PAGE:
- Rebates: Your solar installer might help you claim a rebate, or partial refund after purchase, for your solar panels. States or counties will also sometimes offer limited-time rebates. Any rebates you receive will usually come off your total price before any tax credits are calculated.
- Tax Exemptions: These might come in the form of property tax exemptions, which allow you to exclude the value of your solar system when calculating the taxes you pay on your house. You may also qualify for an exemption on sales tax at the time of purchase.
- Solar Renewable Energy Certificate (SREC): SRECs can be sold to your utility company (or other buyers) for cash that typically becomes part of your taxable income. Generally, there is a small threshold of energy production to meet before your solar system is eligible for SRECs or other performance-based incentives. These kinds of incentives are normally handled by your state government.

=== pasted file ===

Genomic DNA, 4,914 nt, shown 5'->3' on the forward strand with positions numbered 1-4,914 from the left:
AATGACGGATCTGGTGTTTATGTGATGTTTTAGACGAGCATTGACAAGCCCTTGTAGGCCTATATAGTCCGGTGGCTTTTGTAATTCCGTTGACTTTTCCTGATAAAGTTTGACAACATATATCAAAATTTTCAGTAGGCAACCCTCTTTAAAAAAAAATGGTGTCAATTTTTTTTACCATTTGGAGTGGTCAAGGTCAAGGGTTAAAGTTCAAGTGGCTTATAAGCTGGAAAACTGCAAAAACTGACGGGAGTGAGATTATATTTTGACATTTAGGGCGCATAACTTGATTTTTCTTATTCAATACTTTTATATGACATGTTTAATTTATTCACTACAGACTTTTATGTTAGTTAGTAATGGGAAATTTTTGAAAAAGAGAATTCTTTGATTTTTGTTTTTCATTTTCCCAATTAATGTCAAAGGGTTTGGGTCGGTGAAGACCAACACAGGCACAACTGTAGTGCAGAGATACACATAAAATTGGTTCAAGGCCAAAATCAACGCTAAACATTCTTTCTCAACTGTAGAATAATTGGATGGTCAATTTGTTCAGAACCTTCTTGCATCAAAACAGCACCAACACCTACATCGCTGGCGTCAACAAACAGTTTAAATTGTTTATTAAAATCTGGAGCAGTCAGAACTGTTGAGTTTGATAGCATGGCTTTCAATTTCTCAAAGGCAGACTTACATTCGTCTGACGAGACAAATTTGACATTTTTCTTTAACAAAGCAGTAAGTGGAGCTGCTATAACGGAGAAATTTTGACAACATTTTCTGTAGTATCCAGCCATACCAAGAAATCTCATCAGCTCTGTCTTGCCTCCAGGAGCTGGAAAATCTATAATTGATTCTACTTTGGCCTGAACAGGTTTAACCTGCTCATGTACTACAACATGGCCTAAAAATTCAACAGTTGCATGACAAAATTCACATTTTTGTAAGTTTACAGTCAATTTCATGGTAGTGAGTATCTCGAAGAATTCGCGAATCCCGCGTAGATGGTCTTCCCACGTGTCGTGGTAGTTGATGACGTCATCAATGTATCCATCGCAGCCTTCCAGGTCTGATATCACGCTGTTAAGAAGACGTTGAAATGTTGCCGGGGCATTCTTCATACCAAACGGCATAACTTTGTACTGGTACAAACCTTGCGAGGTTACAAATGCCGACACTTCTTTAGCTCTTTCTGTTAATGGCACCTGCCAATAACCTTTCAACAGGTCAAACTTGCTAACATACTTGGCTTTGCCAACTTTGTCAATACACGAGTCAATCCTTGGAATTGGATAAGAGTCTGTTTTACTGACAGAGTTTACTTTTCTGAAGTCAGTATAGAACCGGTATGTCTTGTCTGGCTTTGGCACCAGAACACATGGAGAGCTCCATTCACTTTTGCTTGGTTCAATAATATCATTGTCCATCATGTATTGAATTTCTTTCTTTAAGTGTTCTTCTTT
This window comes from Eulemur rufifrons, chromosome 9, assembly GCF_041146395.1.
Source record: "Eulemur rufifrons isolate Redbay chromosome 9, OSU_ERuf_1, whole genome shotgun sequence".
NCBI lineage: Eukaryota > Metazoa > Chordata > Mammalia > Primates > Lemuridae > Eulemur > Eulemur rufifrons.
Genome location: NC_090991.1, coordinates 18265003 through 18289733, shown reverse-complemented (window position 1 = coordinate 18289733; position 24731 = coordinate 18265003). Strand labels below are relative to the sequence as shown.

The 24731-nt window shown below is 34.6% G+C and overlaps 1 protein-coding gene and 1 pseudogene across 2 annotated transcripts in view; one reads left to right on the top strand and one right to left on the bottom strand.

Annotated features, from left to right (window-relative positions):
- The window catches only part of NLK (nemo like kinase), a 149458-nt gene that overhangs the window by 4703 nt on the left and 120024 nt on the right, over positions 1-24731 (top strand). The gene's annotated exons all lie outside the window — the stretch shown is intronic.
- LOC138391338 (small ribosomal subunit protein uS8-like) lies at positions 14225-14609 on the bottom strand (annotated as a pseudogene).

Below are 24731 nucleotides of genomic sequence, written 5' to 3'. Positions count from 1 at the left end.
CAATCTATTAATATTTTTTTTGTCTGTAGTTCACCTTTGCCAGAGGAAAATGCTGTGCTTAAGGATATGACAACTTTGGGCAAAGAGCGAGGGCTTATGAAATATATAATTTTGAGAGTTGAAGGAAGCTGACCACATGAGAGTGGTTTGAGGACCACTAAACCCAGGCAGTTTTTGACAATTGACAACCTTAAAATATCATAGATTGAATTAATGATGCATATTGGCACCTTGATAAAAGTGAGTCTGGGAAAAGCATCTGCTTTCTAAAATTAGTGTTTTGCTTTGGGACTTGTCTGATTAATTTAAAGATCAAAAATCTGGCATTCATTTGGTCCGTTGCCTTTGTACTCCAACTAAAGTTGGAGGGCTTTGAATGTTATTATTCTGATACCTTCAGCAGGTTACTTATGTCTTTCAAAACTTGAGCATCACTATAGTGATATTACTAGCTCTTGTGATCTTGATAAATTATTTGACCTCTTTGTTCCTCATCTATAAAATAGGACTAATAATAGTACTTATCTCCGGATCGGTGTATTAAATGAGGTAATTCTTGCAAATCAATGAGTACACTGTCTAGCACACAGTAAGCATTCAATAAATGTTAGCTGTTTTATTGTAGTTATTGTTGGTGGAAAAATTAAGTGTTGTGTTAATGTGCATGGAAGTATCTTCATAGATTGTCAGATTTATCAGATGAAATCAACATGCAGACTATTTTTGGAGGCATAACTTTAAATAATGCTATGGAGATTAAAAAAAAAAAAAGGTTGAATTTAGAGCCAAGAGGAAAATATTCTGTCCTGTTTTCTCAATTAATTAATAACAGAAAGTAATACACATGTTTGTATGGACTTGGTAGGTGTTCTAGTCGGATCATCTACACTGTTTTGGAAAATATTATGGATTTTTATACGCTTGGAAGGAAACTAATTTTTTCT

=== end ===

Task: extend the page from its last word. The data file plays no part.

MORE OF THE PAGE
Federal Solar Incentives
Federal solar incentives are likely the first thing that you think of when you think about solar incentives. The solar incentive that you're most familiar with is probably the Federal Solar Investment Tax Credit (ITC), which provides a credit on your taxes equal to a predetermined percentage of the cost of your solar system.
The ITC covers solar systems installed after January 1, 2006 and lets you deduct from your taxes a percentage of the total cost of solar panels, equipment, labor and accessories. This credit can be claimed on a solar panel system installed on a primary or secondary residence that you own in the United States. Originally, you could claim 30% of the total cost, although certain projects may qualify for only 26%, depending on the details. There is no maximum claim amount.